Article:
01 November 2022

Working Paper no. 89: Mapping educational disparities in life-cycle consumption

The Central Bank of Iceland has published a research paper that uses data taken from the tax returns of all Icelandic taxpayers in 2005-2019, a period that saw large changes in disposable income around the country’s financial crisis in 2008, to plot the life-cycle path of consumption and income for different education groups and to estimate the level of consumption smoothing.

Households are split into three groups based on educational attainment: primary education, secondary school, and university. The university educated are found to engage in more consumption smoothing than those without a university degree. A measure for marginal propensity to consume (MPC) out of transitory income is constructed. It yields that the university educated tend to have a lower MPC than those with less education. This implies that investing in education is an investment not only in higher income and sometimes more fulfilling jobs but also a more stable standard of living. There is a corollary that a higher level of average education can be expected to reduce the magnitude of the business cycle through a lower multiplier.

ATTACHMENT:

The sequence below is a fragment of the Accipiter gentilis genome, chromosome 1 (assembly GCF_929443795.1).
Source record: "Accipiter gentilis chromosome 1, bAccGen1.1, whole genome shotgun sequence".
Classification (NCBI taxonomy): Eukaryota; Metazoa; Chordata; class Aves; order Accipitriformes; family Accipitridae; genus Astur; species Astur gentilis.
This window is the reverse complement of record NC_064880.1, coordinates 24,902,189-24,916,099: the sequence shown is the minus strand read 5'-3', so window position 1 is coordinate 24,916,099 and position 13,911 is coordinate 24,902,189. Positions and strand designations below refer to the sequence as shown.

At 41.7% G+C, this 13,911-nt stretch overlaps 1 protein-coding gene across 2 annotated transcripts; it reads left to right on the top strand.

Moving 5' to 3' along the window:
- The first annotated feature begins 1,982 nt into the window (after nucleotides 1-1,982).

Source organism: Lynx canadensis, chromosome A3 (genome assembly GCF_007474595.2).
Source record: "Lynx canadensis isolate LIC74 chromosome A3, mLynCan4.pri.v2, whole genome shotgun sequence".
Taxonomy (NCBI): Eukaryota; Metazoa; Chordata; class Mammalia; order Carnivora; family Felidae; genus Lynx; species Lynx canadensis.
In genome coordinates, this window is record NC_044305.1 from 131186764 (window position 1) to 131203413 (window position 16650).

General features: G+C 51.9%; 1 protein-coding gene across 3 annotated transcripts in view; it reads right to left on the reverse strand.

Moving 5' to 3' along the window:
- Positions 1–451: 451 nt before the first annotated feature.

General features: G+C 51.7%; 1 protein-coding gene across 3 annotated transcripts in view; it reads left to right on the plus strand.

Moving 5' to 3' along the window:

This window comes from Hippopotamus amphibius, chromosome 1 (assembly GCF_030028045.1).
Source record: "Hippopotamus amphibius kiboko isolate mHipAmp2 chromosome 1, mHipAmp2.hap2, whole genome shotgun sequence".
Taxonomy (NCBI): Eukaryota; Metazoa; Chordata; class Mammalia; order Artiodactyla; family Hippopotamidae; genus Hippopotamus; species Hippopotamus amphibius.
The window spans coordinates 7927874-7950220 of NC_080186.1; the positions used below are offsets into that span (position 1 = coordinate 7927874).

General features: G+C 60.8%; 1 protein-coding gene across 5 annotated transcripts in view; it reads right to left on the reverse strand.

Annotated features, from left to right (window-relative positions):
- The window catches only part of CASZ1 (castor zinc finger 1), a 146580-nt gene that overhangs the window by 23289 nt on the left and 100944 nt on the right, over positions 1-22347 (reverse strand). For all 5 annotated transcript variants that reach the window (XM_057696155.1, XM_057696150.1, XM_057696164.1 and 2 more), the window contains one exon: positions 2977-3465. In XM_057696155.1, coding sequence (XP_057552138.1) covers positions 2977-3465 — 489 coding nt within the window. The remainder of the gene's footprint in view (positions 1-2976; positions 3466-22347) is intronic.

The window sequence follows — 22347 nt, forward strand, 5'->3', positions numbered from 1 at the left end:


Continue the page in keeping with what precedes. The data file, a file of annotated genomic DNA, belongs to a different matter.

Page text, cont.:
The Working Paper by Þorsteinn S. Sveinsson, Svend E. Hougaard Jensen, Sigurður P. Ólafsson and Gylfi Zoega can be accessed here: Mapping educational disparities in life-cycle consumption